Following the conclusion of her Climate Visionaries project undertaken with Greenpeace, Jason Katz speaks with Lauren Groff about writing climate fiction, her climate-related work, and talking to our youngest about climate change.
Brandon Taylor’s new novel explores the anxiety of being alive, the exhaustion of being black in America, and the cruelty that is embedded in human interaction.
Theresa Hak Kyung Cha’s 1982 book confounds expectations at every turn. Specifically, there’s something monumental about the text’s extreme lack of metaphor, its striving toward objective observation, that feels to me—in this moment—absolutely poetic.
Jenny Offill’s new novel is collection of portraits, of individual truths and national anguish, curated by a quietly unravelling woman.
As panopticon-like tactics of controlling certain populations become increasingly widespread, Abdel Aziz’s debut novel gives us a peek into the authoritarian future to which such surveillance could lead. Within the tyrannical panopticity, she insists on the power of visibility as double-edged tool of oppression and revolution.
Far from offering us the possibility of a peaceful reconciliation with the past, Butler suggests that the only way for her protagonist to free herself from it is to assert her own worth over that of her slave-owning ancestor, even if he is her kindred.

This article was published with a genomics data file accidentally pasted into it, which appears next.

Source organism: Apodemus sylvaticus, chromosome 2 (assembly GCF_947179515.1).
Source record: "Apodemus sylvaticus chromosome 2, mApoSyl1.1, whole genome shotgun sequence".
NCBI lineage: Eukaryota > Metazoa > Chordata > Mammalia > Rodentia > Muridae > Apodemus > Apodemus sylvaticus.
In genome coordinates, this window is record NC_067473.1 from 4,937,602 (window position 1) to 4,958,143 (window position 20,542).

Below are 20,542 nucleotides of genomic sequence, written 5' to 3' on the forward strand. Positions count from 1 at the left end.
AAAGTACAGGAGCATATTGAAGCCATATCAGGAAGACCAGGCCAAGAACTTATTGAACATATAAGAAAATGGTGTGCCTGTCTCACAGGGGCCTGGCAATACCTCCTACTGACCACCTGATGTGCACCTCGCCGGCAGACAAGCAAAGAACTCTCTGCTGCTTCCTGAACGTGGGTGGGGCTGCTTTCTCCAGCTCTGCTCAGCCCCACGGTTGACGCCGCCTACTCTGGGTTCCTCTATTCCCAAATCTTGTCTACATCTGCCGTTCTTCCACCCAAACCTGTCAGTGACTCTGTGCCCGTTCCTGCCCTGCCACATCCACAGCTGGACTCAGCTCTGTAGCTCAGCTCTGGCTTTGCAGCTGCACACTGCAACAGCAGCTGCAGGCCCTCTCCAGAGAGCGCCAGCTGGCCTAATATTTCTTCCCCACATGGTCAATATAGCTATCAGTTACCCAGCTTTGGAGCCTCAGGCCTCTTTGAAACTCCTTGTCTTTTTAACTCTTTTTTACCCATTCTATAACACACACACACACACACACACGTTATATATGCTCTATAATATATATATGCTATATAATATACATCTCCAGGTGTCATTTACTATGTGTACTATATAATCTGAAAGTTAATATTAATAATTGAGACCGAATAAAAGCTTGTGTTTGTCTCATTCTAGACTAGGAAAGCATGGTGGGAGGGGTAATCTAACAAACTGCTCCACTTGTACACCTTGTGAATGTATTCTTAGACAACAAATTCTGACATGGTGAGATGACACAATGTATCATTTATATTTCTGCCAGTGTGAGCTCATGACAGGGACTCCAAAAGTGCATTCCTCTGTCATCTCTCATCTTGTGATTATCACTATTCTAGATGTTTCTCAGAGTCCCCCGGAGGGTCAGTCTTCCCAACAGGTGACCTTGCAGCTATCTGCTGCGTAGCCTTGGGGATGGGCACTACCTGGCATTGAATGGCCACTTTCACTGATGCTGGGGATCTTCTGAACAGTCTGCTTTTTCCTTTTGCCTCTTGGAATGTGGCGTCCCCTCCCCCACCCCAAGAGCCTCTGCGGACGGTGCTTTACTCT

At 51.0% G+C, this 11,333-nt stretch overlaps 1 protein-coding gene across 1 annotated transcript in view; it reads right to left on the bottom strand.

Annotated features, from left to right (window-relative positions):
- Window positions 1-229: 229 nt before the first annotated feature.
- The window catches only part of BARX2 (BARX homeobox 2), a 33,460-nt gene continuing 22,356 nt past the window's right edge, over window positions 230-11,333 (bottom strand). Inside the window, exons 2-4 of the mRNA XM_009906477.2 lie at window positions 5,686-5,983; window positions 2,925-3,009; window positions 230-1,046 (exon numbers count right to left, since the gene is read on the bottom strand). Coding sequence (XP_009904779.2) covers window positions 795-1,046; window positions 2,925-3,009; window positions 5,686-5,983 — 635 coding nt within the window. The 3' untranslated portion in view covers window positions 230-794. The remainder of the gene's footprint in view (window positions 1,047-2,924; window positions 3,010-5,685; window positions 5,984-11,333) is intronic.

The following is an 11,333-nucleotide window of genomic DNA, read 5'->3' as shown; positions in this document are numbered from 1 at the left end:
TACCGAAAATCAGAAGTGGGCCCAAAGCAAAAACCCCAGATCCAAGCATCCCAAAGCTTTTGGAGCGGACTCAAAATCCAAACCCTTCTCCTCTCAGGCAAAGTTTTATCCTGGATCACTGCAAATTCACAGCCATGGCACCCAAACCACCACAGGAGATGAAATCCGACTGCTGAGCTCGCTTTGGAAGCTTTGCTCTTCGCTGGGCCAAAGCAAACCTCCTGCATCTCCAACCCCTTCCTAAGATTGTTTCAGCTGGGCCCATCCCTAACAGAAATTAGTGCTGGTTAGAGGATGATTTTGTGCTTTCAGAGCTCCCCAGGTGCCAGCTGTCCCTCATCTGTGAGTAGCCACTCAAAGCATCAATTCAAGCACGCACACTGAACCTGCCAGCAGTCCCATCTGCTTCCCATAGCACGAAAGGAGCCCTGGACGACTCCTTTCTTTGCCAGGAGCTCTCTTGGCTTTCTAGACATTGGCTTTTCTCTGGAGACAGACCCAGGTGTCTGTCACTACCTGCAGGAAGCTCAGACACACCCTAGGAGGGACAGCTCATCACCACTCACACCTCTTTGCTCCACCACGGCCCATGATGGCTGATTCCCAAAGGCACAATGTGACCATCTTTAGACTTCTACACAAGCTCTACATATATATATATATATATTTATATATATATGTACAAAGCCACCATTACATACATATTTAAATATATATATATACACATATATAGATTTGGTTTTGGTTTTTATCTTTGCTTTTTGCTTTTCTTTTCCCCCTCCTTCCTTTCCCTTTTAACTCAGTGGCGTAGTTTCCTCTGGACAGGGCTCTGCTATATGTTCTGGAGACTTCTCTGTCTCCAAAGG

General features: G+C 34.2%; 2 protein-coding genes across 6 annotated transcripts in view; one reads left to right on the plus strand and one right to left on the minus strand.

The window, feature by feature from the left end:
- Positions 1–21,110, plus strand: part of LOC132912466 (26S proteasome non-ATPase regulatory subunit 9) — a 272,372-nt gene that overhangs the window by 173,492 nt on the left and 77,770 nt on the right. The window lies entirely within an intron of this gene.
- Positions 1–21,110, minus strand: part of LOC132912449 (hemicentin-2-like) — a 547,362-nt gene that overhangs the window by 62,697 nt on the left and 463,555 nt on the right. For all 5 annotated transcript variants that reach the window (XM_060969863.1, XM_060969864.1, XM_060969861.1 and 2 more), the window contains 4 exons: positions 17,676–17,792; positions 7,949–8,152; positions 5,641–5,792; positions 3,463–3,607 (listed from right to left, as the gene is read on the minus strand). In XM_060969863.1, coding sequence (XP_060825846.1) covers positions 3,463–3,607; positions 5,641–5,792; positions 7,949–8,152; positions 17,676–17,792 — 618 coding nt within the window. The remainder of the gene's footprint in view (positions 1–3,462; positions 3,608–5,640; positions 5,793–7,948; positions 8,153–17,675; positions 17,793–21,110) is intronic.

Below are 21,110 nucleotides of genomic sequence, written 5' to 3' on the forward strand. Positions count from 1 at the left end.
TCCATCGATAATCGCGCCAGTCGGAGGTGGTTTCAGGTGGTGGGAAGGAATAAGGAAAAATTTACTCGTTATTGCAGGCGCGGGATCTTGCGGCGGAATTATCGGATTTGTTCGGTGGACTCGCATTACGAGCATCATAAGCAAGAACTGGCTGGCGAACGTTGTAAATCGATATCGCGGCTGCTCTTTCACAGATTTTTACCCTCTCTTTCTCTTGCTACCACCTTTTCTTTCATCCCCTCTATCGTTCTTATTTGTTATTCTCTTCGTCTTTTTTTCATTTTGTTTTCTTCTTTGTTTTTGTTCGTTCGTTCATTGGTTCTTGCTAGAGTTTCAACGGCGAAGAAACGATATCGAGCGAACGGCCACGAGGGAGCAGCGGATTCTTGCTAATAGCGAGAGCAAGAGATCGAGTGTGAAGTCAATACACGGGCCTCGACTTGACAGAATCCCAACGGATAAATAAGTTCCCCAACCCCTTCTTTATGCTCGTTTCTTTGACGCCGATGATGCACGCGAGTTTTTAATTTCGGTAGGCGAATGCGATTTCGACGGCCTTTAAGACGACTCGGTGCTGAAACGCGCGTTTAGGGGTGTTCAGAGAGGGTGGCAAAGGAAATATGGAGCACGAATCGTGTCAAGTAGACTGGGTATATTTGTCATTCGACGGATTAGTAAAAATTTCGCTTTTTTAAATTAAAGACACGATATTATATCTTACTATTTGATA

Poupeh Missaghi’s debut novel follows a protagonist obsessed with finding out why Tehran’s statues are disappearing. It’s an experimental hybrid work that combines a traditional novel narrative with quotes from theorists and writers, dossier-style notes on people who have been made to disappear after death, and poetry.
Babel witnessed pogroms in his youth, lived through times of disdain for Jews and intellectuals, and died at the hands of Stalin’s secret police. Nonetheless, this master of the short story accomplished much. Now, with antisemitism on the rise worldwide, reading Babel reinforces the power of wit when challenging
In Magi’s book-length poem, which revives a cosmopolitan way of being that has gone out favor, textures of physical borders are examined as speech while actual speeches are recovered from books and archives to reveal ways we might begin to comprehend the borders that entrap us.
Monson’s newest collection, out tomorrow, continues his exploration of essays and essaying, scrutinizing the “I”; playing with prose and white space on the page; and examining the nature of memory—all while suffusing his observations with the cultural elements he examines in earlier collections.